Clare Whitney, a Schroon Lake teen, poses with students from the Chiquilistagua Publico school in Nicaragua. Whitney is planning a 5-kilometer run June 16 to raise lunch money for students at the school.
Clare Whitney has seen the face of poverty. It wasn’t pleasant.
Whitney, a student at Schroon Lake Central School, met many hungry children during a Mission of Hope visit to Nicaragua in February. She came home determined to help.
That’s the reason’s she’s planning a 5-kilometer race Saturday, June 16.
“I hope to raise a total of $10,000 by the end of 2012,” Whitney said. “At this race, I am hoping to get halfway to my overall goal.
“This money will pay for the lunches of a little more than 130 children for one school year,” she said. “In a school of 1,500 students, this is a small dent of less than 9 percent, but I believe that we can start small to make a huge difference.”
Hunger is rampant in Nicaragua. It is the second poorest country in the western hemisphere; only Haiti has worse poverty.
School lunch is important, Whitney said, because it is often the only food a child receives in day.
“If they don’t get lunch at school during the day, odds are they won’t get fed every night when they go home,” the Schroon Lake junior said. “It is so important that we sponsor these children to assure education and do what we can to assure better nutrition as well.
“I currently sponsor an 11 year-old girl attending Chiquilistagua Publico named Izayanna,” she said. “The lunch we can buy for the students will vary from meals such as tortilla bread and cheese, or soup, or oatmeal-like drinks. These meals are very simple and they emphasize fruit and protein, which is what most children lack most in their diets.”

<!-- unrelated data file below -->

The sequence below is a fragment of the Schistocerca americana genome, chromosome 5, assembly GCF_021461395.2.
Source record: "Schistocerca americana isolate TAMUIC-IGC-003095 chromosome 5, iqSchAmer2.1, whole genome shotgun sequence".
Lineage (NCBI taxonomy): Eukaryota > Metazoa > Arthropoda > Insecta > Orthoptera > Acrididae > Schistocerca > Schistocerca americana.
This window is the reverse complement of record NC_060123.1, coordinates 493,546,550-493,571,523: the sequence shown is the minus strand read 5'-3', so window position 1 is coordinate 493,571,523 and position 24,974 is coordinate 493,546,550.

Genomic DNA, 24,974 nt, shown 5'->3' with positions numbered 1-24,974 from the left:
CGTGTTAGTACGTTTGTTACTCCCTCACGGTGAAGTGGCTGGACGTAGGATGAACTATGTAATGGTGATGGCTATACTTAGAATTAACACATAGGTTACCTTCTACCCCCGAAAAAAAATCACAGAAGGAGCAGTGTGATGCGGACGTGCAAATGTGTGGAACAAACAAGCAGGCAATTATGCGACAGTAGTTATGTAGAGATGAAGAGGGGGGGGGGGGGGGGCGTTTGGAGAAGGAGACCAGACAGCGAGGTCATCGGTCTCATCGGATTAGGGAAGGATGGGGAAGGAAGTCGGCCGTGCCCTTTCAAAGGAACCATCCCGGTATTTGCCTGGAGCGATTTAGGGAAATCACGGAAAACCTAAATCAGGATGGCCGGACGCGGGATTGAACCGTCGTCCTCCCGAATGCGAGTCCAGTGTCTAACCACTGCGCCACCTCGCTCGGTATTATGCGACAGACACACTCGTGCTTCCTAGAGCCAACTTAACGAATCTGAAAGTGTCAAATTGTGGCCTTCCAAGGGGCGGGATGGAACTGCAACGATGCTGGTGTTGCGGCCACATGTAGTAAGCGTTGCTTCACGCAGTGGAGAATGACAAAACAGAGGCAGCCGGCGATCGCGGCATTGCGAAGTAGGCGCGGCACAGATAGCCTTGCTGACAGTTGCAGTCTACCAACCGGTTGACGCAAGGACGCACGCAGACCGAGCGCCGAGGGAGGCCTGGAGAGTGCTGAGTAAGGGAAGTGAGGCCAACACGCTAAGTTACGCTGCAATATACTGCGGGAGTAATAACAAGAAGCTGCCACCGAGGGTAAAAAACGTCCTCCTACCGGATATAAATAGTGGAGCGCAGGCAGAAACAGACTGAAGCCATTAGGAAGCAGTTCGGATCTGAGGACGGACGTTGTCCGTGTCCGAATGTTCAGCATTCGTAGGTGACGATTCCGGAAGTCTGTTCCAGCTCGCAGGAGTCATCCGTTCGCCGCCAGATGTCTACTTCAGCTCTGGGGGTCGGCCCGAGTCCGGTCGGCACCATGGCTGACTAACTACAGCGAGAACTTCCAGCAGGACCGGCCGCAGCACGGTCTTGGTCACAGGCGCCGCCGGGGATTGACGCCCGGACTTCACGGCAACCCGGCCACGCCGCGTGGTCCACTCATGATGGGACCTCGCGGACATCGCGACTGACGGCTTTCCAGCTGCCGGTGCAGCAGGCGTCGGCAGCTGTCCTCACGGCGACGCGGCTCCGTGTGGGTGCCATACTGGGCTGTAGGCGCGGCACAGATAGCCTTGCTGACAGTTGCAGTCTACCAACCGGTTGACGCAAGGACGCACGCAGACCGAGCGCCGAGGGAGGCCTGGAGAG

Whitney considered asking for donations to support her lunch program, but decided to hold a race.
“I chose to hold a race rather than just ask for donations mostly because of the action it takes,” Whitney explained. “Mission of Hope is all about action. Sister Debbie (Blow, Mission of Hope director) always reminds us that ‘our mission truly starts when we get home.’ We all need to do what we can and getting up in the morning to push your body to run 5 kilometers for a great cause is a lot more satisfying than just handing someone 20 bucks.
“Also, Mission of Hope’s slogan has always been ‘corazones y manos’ which translates from Spanish to ‘hearts and hands’ to show that we care and we take action,” she added. “For the run, I have come up with the slogan ‘corazones y pies,’ which means ‘hearts and feet’ to symbolize the reason why we are running.”
The race will be held at Schroon Lake Central School on Main Street. There will be a children’s fun run at 9 a.m. with the 5K race at 9:30 a.m. The course will include the school’s athletic fields.
Runners can contact Whitney at 532-9222 or Email her at firstname.lastname@example.org to register. Runners are asked to arrive between 8:30 and 9:15 a.m. to check in, receive a T-shirt and turn in their funds.
“I request that runners ask family, friends, neighbors, etc. for suggested pledges of $10,” Whitney said. “Any donation is important.
“My goal is to get 50 runners,” she said. “I know this is dreaming big, but this way, if each runner can get 10 people to donate $10 I can reach $5,000 by the run alone.”